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Eric Wakeling

October 27, 2010  11:30am

Good grief people, talk about missing the point. Take a breath and read the article again.

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sheerahkahn

October 27, 2010  11:02am

Prosperity Gospel, as we know it, is garbage, and not biblical. And the charge that G-d wants us to be rich wasn't dealing with the widgets we collect to fill our already overstuffed homes with...G-d wants us to be rich in friendships, in life, in seeing the magic that is life, in relishing the beauty that is life, in recognizing that widgets and gadgets are neat, but their just that...neat. Nothing more. I'm surprised you weren't able to communicate that to her, Ms. Feinberg, because you should have told her, "Madam, do you really want to be like us, Americans? Look at us. Self-centered, self-absorbed, self-serving, fat with our own importance that we care not for the least of our own. Do you really want to be like that? Because if you do...all you have to do is want more...and before you know it...you will want more than what you have, or ever need. And in a short generation you too will be fat, self-absorbed, self-serving, and self-centered...and G-d will be little more than a platitude to you or your neighbors...be careful of what you wish for...you may just get it, and you will regret it." Because that is what she saw in you...she didn't see a follower of Christ, she saw an American fat with wealth, and importance, and she wanted that too. I know...a lot of Africans look at Americans and are astonished at how fat we are..."they're so fat, it's unbelievable how fat they all are." That was from NPR, this American Life about Africans coming to America and how they describe us to their families back home. Not saying she shouldn't seek to improve her community with hospitals and schools, but prosperity as we know it...it comes with a price that costs a lot more than she can imagine.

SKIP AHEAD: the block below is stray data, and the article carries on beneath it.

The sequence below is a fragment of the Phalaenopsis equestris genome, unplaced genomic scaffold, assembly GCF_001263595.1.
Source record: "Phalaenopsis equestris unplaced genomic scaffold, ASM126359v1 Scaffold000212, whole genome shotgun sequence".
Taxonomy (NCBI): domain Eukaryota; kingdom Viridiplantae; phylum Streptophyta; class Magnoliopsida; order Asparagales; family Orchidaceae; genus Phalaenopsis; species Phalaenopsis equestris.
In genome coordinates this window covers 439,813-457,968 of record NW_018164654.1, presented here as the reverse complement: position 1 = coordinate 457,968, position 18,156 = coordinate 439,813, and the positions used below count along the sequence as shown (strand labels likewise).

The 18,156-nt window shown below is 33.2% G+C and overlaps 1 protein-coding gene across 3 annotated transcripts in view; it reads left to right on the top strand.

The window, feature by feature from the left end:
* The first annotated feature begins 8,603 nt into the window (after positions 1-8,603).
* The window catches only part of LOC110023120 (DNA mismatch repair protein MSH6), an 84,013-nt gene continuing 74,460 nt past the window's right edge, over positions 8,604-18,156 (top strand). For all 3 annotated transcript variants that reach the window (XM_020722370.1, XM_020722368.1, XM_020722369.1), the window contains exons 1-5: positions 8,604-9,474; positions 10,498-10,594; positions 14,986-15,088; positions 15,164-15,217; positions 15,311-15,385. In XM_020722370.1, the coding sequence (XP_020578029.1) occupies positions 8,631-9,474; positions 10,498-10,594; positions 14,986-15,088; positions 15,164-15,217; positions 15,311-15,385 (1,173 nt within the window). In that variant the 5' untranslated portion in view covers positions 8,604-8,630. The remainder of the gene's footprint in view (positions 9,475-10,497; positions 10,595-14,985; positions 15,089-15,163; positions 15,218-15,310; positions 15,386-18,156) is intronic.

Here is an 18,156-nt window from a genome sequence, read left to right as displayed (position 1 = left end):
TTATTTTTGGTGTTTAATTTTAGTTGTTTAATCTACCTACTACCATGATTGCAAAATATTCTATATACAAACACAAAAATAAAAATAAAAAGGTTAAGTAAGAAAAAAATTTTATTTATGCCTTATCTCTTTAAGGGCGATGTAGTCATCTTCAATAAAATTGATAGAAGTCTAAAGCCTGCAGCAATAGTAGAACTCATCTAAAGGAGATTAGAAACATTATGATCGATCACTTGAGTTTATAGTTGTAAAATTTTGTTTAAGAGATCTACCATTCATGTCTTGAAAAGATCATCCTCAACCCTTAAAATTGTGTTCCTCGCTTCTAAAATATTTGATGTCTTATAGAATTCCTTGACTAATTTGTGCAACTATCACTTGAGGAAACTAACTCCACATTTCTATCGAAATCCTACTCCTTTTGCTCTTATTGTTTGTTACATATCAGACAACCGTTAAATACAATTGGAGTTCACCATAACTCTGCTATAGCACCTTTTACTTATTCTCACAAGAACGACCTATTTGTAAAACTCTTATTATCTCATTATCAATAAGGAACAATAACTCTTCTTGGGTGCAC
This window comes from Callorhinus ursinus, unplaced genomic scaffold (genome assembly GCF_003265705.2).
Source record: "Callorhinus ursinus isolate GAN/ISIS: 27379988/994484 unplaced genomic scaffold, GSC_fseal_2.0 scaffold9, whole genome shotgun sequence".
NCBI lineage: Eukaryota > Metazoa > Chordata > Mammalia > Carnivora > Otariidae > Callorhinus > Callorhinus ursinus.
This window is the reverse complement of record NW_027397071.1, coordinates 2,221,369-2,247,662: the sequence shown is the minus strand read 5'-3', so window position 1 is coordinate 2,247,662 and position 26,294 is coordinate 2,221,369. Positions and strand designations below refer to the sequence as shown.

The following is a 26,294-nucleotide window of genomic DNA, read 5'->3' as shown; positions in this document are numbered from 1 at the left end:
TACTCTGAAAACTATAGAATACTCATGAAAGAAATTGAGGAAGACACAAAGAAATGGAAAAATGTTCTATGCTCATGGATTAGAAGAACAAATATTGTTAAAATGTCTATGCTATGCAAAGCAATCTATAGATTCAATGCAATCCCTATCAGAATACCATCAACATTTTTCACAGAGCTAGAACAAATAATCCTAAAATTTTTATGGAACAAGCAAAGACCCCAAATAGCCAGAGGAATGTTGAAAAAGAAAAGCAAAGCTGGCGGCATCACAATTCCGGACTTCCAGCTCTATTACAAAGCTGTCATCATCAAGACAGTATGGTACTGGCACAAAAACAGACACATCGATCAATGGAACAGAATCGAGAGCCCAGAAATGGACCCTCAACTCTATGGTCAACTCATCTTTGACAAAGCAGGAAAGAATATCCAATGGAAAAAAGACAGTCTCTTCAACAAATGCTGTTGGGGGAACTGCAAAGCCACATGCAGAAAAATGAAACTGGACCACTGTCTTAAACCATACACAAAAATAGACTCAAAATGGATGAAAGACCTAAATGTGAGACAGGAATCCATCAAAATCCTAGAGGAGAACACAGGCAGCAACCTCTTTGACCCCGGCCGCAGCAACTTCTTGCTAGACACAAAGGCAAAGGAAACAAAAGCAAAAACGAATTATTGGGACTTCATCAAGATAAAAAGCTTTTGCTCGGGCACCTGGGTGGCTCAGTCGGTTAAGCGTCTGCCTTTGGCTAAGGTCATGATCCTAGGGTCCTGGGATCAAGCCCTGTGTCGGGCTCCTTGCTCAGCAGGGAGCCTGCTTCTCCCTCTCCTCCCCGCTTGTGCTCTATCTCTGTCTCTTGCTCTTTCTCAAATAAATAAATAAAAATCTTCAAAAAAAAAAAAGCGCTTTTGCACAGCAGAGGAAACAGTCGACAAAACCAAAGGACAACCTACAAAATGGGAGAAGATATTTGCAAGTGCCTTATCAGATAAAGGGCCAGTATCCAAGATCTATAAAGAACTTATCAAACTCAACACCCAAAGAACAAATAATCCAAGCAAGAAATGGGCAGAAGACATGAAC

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Cody Kimmel

October 27, 2010  8:49am

Sounds like a great "gathering" as you called it and what a wonderful glimpse into what it looks like for people of all nations coming together under one Name! Thanks for your insights into this, I wish I could have been there.

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Larry

October 26, 2010  4:37pm

The fact that the prosperity gospel is even debated, and that someone calls is "good news" is testimony to the bankruptcy of Lausanne. The reason you don't preach the prosperity gospel to people in African congregation mentioned should be quite evident. Jesus didn't die to make them rich in this age. The "blessing of God" is not material necessarily. Jesus doesn't "want to prosper them." Jesus died to forgive their sins and rescue them from eternal hell. That's the gospel. I worried up front that Lausanne might fail because of a lack of clarity on the gospel. It seems that my worry is well placed, for at least some.

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David Peterson

October 26, 2010  4:26pm

The blanket condemnation of the prosperity gospel isn't helpful (as was demonstrated in this article). What needs to be condemned is the use of manipulation (mentioned by the author) and the elements of the teaching that truly are false. Self-righteously condemning a teaching without demonstrating what is false is just another form of authoritianism/paternalism.